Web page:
Originally Posted by eddie1976E View Post
If you decide to keep the dog, the "issues" you are having are not difficult to fix. Crate the dog. That takes care of some of your issues. Train more effectively (not more...more effectively). Burn the books you got, go on youtube, and check out some videos. Mike Ellis is one of the people you should look toward. There are dozens. Work with a trainer 1:1 to educate yourself on how to teach your dog. But, unless you have serious aggression issues, I don't see a need for 1:1 if you are willing to educate yourself from online sources.
I do have a crate, in fact I have two, one upstairs and one downstairs. See my post from a few weeks ago about how I felt having her crated all the time. https://www.germanshepherds.com/foru...her-crate.html

And I've been scouring the internet, youtube, etc since before she came home. Sometimes I feel like I spend all day watching videos or trying to find an answer on this or that topic. My problem I guess is that I have a hard time applying what I learn to my personal situation. For example, none of the videos I've watched about cats being introduced to puppies are helpful at all. The animals never seem anywhere near as tense as my cats and puppy do when they're even in view of each other.

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Originally Posted by Kennaandkurama View Post
Your Breeder definitely did you dirty by saying she’s on the ‘ calm’ side. Probably didn’t get to know the pup too well and assumed her behavior much too young. This isn’t your fault, and there’s no shame in contacting them about the pup. Definitely get a crate.. I use an e collar which may seem like a cruel tool, but I only use the vibrate option unless it’s a life or death situation. If she doesn’t like to pay attention after you telling and telling her to stop, an e collar could aid seriously in getting her attention. Only use this if the dog has good nerves, you don’t want to scare her into submission. Also try bonding more, try hand feeding and some serious one on one time, you need her to have respect for you which she may lack.
Yeah the breeder thing was a little sketchy. We let them know from the start that we were new to GSDs and wanted one that was less hyper. Two of the female puppies were absolutely crazy, biting and attacking everything in sight. One grabbed hold of my foot through my sock and would not let go. They had 3 that they said were more quiet, but the one we wanted was picked by someone ahead of us in line, one didn't seem interested in us at all, the third liked my husband but didn't seem interested in me. Savannah seemed really quiet and sat on my lap and licked me and didn't bite at all. So I asked about her and was told "she was worse when she was younger but now she's calmed down a lot". So we picked her and only when she was home and comfortable with us did she show her crazy bitey side.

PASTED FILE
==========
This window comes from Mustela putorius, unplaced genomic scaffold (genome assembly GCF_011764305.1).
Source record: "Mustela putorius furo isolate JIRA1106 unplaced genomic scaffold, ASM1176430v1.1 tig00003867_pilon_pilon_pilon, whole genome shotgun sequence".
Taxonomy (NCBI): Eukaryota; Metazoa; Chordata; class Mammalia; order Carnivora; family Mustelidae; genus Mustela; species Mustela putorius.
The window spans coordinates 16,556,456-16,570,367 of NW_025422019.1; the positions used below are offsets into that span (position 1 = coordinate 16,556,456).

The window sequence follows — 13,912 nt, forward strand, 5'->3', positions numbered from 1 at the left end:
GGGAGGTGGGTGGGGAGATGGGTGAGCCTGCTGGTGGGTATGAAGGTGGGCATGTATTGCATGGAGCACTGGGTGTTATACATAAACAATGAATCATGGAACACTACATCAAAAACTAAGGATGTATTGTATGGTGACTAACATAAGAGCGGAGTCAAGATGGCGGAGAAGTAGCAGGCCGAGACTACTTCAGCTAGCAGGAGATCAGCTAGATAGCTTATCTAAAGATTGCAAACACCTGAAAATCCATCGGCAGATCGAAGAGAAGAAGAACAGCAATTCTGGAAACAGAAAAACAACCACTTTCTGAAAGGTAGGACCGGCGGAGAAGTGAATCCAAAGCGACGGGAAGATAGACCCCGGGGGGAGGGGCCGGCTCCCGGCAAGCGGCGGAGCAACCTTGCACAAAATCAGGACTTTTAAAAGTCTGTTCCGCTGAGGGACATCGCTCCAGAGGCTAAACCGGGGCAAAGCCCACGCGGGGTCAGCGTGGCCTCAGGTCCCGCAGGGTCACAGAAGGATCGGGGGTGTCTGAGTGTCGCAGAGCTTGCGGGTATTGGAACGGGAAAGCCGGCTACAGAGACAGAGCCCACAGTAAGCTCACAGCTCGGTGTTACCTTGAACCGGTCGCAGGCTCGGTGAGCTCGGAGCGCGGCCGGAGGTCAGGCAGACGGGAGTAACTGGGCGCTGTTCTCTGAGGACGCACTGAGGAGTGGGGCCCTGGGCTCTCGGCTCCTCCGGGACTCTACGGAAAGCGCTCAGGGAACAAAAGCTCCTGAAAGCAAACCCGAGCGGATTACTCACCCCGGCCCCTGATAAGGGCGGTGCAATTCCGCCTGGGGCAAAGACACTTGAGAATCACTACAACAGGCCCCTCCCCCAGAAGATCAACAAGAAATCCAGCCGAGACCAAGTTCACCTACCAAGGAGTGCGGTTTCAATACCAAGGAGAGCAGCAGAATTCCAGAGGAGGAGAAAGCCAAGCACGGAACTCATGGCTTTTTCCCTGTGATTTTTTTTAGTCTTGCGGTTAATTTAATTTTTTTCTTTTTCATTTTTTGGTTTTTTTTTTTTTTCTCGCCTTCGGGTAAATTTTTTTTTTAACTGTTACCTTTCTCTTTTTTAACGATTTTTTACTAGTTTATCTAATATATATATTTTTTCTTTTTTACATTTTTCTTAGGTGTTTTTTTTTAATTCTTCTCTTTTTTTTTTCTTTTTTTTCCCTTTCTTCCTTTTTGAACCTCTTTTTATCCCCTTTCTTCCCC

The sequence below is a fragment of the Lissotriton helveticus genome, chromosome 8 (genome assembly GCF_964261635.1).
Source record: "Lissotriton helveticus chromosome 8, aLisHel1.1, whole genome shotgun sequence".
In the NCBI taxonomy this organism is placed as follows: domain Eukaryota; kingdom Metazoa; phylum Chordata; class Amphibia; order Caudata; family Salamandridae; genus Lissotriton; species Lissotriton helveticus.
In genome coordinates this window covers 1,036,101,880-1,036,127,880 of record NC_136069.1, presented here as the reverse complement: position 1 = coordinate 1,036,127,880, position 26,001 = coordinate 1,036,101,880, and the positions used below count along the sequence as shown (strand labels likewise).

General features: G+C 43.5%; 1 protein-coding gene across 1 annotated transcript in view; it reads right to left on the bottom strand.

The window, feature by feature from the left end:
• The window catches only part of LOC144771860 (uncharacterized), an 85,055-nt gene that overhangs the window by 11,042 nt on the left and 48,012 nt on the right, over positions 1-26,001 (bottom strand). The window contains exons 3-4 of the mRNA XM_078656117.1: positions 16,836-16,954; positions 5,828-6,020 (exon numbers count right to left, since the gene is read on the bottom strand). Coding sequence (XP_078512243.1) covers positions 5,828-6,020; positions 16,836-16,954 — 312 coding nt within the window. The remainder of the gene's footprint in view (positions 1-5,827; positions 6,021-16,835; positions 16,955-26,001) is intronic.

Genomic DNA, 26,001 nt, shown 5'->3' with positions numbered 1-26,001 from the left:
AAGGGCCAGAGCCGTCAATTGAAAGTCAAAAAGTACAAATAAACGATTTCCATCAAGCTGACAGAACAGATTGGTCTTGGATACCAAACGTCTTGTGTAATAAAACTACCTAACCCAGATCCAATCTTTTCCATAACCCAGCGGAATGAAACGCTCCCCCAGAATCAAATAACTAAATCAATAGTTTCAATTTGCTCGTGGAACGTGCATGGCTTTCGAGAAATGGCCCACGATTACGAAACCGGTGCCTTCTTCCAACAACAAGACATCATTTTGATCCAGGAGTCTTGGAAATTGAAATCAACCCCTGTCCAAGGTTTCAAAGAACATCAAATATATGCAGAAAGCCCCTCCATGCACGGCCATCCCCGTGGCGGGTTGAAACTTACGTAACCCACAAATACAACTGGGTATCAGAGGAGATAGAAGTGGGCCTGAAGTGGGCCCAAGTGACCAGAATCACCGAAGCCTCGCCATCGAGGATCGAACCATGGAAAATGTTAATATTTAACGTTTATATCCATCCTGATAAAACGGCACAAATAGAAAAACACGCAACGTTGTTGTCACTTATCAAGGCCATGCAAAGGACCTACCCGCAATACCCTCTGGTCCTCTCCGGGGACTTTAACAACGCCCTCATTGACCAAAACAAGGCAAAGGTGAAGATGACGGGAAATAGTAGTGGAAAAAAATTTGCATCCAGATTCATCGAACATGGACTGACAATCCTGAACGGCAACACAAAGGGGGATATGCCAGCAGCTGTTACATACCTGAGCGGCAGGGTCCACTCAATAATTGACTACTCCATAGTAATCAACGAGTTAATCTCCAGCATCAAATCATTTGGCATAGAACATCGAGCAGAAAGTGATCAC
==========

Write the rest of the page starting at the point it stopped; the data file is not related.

And we've done the hand feeding with the puppy class, I still feed her a large portion of her diet by hand when I'm training or walking with her. Honestly she does better sometimes when we're out and about than she does at home. Seems kind of backwards.

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Originally Posted by germanshepowner View Post
After the puppy was a bit older, someone suggested I just let the cats and the puppy work it out. I was outraged until one day, I was exhausted and thought to **** with it. The dog learned to treat the cats way better after one cat slap (I have the best cats who never scratch) and now the household is at peace! You’ll survive this too
I've tried that too, my male cat clobbered her multiple times right on the nose and she didn't seem to even notice. And he is not a small cat, he's a maine coon and almost fearless in most situations. His one weakness is his fear of feeling trapped (bad experiences with the vet). He also has a moderate heart murmur, and when he is stressed, he'll start shaking uncontrollably. So far the vet and now the puppy chasing/cornering him are almost the only things I've seen to get that response from him. I even have a video of when they first met, he was completely fine with her and they sniffed each other and interacted great, until he decided he'd had enough of being poked at and left the room.. and she chased him. It was all downhill from there.

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Originally Posted by ksotto333 View Post
Please don't take this is the wrong way, but why was a puppy your choice of pet? Any puppy take months/years to train, and some breeds are so much more active/challenging than others. If a German Shepherd was exactly what you've always wanted, maybe return this pup and search for an adult in a foster home with cats. One more thought, if my math is right she was twelve weeks when you got her. A few weeks older than normal. Was she at the breeders the whole time or is this her second home.
I wanted a dog because I have some anxiety about being alone, and I want to spend much more time outdoors/hiking etc. My husband works a lot and is kind of reclusive when he's off work, so I need a companion to go out with, and one big enough to deter random strangers from, you know, "unwanted interactions". She was available at 8 weeks but I asked the breeder to hold her till 10 weeks as I was finishing up a temp job and wanted to have all my time to spend getting to know her. But even all the time in the world doesn't seem like enough and especially not now that my husband is barely able to walk.